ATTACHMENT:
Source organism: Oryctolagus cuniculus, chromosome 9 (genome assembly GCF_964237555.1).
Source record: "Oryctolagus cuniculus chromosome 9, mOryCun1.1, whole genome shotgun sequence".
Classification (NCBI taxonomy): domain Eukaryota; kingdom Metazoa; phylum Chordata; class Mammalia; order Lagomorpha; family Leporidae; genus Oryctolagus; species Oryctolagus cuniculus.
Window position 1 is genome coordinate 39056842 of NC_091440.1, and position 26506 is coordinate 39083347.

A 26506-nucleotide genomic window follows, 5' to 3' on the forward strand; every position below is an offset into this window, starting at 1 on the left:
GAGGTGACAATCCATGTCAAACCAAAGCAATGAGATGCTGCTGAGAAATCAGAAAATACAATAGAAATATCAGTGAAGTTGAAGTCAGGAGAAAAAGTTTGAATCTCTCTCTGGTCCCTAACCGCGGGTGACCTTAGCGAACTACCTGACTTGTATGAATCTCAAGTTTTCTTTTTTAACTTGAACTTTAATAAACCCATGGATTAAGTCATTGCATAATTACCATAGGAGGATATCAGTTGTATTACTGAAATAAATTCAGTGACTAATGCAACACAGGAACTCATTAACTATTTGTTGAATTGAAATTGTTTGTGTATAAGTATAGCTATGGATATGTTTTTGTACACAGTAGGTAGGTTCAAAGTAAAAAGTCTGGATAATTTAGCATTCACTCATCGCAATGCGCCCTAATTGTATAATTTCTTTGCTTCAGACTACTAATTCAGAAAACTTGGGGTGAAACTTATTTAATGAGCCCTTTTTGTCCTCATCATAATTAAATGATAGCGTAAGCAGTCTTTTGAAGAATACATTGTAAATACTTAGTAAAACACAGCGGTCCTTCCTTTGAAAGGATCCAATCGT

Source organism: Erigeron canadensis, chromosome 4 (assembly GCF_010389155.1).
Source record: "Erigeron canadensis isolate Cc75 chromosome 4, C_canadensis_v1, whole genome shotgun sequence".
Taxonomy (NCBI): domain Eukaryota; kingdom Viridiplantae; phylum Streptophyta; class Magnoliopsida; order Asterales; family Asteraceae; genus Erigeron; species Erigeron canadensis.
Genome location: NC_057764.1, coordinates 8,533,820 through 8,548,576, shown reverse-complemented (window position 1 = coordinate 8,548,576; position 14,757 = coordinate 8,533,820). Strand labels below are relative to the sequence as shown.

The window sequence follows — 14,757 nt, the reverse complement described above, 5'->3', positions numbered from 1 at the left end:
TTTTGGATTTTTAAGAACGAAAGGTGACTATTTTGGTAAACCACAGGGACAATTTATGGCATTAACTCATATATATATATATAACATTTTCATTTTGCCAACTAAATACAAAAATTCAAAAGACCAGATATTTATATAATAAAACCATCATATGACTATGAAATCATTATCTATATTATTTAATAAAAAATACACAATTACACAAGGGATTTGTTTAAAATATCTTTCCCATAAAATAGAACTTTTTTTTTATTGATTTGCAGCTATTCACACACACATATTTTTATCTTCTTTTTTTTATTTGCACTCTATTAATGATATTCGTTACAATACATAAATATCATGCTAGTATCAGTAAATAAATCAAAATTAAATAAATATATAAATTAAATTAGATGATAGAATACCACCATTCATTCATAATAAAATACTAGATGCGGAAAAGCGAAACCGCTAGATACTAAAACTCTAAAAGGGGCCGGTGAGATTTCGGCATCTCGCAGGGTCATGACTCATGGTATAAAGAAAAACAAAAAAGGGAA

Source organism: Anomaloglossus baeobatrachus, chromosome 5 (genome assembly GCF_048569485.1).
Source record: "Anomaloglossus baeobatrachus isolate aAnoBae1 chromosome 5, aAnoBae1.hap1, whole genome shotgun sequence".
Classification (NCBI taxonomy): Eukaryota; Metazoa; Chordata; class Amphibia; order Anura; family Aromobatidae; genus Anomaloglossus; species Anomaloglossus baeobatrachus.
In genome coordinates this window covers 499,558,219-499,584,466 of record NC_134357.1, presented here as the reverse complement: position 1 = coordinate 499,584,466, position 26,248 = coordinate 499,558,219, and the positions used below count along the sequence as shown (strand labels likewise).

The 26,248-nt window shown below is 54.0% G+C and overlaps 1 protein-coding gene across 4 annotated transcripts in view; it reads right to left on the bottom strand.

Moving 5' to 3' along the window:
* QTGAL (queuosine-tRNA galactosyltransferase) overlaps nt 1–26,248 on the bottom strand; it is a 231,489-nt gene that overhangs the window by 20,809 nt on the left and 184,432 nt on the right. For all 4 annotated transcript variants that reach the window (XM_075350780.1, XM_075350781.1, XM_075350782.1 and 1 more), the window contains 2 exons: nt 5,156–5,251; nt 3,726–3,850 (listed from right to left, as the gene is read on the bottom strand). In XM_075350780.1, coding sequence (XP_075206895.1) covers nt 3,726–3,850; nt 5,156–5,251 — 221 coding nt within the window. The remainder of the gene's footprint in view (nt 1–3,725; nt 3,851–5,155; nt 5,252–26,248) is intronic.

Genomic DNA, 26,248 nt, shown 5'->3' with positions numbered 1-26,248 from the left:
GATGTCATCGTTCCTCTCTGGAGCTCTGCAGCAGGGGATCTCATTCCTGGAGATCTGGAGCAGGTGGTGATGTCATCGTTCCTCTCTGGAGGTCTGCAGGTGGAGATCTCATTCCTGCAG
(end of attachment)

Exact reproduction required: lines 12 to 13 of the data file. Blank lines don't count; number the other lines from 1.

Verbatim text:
TTTTGGATTTTTAAGAACGAAAGGTGACTATTTTGGTAAACCACAGGGACAATTTATGGCATTAACTCATATATATATATATAACATTTTCATTTTGCCAACTAAATACAAAAATTCAAAAGACCAGATATTTATATAATAAAACCATCATATGACTATGAAATCATTATCTATATTATTTAATAAAAAATACACAATTACACAAGGGATTTGTTTAAAATATCTTTCCCATAAAATAGAACTTTTTTTTTATTGATTTGCAGCTATTCACACACACATATTTTTATCTTCTTTTTTTTATTTGCACTCTATTAATGATATTCGTTACAATACATAAATATCATGCTAGTATCAGTAAATAAATCAAAATTAAATAAATATATAAATTAAATTAGATGATAGAATACCACCATTCATTCATAATAAAATACTAGATGCGGAAAAGCGAAACCGCTAGATACTAAAACTCTAAAAGGGGCCGGTGAGATTTCGGCATCTCGCAGGGTCATGACTCATGGTATAAAGAAAAACAAAAAAGGGAA

Source organism: Anomaloglossus baeobatrachus, chromosome 5 (genome assembly GCF_048569485.1).